Growth is something that most business owners look forward to because it offers them a number of benefits. Primary among these is the ability to enhance the company’s ability make money. While there is quite a bit to be said about grasp, the ability to reach out for customers in new locations is very tempting, especially when you’re struggling to compete in a saturated market.
What people tend to forget is that growth is expensive and can make your overhead costs drastically more expensive. A business with $1 million in expenses and $2 million in revenue is just as profitable as a company with $15 million in expenses and $16 million in revenue, and pays far less in headaches and taxes, so consider the benefits of remaining small. Small companies are also easier to change because they have fewer infrastructures to deal with. Customers oftentimes prefer small businesses because of the perception that they can give more personal attention. And small businesses are oftentimes better to work for because they can retain the feel of a close, tight-knit community.
With that being said, sometimes growth is still the right decision, especially when you’ve maximized the amount of profit that you can make at your current size. Here’s how to know when to grow:
Your business is making a profit. Unless you can make a profit with your current business model, it doesn’t make sense to add to your headaches. In addition, without turning a profit, you will be hard pressed to find investors to give you the money to expand. It would be better to figure out a way to make your business profitable and then revisit the growth question. However, if your business is currently making a profit, you should be able to continue your success on a larger scale.
You have maximized the profit potential of your current market and can’t access new markets without growth. If this is the case, then it may make sense to expand your reach and bring in those new markets.
It is time to reward your employees with management positions and raises: If your employees have been working with you for a long time, or since the beginning, they may be expecting better positions and raises. As hard as it can be to find good help, it could serve you best to accommodate their wishes rather than see them leave for greener pastures. You can’t promote your old employees until there are new employees to replace them, so expanding is a good way to create space at the bottom so that they can move up.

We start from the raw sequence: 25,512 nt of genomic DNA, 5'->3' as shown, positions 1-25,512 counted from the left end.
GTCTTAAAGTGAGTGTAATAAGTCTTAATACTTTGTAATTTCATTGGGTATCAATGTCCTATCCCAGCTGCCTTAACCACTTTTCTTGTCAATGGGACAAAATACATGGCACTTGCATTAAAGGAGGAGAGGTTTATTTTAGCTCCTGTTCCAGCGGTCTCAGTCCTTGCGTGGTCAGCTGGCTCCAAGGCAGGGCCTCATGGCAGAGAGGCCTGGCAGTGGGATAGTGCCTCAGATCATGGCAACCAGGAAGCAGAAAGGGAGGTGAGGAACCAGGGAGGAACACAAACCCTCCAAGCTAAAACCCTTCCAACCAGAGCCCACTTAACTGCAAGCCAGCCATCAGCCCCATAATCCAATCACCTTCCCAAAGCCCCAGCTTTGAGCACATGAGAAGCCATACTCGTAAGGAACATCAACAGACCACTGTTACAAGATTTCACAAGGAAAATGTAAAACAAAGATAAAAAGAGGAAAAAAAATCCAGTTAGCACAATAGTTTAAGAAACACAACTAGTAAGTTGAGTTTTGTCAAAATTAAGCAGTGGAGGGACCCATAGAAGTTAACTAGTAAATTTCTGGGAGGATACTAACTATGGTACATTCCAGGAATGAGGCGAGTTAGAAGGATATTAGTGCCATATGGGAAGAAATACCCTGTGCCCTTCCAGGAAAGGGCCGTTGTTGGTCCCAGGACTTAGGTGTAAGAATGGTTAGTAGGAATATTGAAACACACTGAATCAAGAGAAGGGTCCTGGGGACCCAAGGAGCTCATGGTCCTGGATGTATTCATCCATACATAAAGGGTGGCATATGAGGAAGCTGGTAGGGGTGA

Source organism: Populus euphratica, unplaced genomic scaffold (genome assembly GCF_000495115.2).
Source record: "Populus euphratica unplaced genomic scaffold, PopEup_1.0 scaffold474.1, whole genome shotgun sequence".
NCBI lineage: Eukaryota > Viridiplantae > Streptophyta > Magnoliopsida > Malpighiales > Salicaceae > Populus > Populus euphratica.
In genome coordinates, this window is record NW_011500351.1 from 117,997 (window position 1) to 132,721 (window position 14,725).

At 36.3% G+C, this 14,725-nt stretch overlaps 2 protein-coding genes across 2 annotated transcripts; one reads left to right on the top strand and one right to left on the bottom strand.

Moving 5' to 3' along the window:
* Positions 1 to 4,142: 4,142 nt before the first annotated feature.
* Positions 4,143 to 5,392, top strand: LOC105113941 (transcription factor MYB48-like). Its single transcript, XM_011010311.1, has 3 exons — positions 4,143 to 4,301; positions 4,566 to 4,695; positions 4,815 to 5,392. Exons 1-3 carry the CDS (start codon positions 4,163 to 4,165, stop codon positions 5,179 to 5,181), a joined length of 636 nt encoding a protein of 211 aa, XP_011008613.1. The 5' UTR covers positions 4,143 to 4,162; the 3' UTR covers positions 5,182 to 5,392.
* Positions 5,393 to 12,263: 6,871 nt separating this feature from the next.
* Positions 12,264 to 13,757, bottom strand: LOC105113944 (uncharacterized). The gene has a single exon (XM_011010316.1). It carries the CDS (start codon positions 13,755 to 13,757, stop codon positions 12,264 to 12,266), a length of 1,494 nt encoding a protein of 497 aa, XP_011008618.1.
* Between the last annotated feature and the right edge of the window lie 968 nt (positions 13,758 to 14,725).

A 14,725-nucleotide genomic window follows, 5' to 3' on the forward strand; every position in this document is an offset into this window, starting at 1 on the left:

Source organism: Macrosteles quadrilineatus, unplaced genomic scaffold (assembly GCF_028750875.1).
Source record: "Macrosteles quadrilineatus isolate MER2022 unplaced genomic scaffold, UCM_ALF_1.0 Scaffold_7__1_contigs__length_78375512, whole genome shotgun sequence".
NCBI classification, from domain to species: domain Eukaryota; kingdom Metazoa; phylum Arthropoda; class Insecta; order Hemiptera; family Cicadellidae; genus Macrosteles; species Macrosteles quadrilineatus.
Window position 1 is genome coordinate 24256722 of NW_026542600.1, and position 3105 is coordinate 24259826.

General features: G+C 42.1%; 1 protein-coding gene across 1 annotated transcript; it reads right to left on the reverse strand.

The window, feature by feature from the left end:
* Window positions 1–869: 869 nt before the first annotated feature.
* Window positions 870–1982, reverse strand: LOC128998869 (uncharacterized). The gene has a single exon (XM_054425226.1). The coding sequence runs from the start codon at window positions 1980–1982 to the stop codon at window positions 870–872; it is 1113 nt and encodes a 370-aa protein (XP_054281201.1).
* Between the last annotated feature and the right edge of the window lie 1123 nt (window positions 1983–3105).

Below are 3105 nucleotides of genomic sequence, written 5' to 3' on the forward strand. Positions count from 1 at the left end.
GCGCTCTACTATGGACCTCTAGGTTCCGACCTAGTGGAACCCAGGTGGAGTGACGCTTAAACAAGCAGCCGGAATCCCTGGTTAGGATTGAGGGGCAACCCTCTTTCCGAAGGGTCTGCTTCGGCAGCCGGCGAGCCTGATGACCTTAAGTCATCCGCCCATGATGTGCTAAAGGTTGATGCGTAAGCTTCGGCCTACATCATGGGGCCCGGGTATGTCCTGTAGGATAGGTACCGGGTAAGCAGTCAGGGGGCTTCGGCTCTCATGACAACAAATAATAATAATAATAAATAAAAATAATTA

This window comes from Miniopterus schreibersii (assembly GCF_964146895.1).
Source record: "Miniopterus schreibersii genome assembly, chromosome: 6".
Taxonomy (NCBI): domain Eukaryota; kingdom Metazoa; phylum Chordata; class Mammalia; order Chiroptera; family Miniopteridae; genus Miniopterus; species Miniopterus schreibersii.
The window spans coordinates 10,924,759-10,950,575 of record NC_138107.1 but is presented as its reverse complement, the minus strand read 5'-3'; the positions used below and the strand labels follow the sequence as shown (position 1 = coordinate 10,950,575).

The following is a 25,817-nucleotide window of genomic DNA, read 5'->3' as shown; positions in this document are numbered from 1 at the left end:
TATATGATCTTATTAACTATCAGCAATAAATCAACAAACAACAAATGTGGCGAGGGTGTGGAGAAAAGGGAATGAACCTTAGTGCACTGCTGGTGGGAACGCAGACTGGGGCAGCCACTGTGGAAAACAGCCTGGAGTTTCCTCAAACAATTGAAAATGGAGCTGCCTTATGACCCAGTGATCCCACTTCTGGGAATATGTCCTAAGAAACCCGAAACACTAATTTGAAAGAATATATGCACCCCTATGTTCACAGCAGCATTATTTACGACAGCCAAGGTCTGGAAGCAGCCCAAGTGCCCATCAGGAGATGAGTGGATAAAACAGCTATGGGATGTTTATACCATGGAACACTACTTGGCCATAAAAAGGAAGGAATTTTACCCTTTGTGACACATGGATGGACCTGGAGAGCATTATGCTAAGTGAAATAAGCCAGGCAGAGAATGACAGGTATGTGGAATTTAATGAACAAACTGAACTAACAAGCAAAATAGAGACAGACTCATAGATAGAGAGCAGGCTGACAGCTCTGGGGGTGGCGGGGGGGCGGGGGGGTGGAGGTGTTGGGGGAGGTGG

You need to take advantage of economies of scale and buying in bulk. Growth can enable you to reduce costs by establishing your own manufacturing processes rather than using someone else’s, and to get better deals on material purchases because you can afford to buy more each time.
Growth is a good way to keep a business moving forward, so when it’s time to grow, grow. Keep in mind, however, that growth can be hard to reverse once you’ve started, and with growth can come more problems, so you should be prepared to adapt to them.
By Jason Stutman Last week, I drew a detailed comparison between the evolution of timepieces and personal computers. I asserted that by looking at the historical progression of clocks and watches, we could accurately predict future trends in consumer technology… On the surface, it might sound a little out there. But the truth is you […]
Less than a week after consumers began signing up for healthcare coverage on exchanges under the Affordable Care Act, the uncertainty of this key segment of physicians comes as health insurance companies attempt to offer a menu of choices for individual consumers during the six-month open enrollment period that runs through March 2014. To obtain benefits effective Jan. 1, 2014, individuals must select a plan by Dec. 15.
Get The Money Your Medical Practice Needs With a Medical Professional Loan The expenses to run a medical practice are high. It is important to keep equipment and supplies up to date, this can become costly. Many medical practices will meet these expenses off the capital they have on hand and deplete all that they […]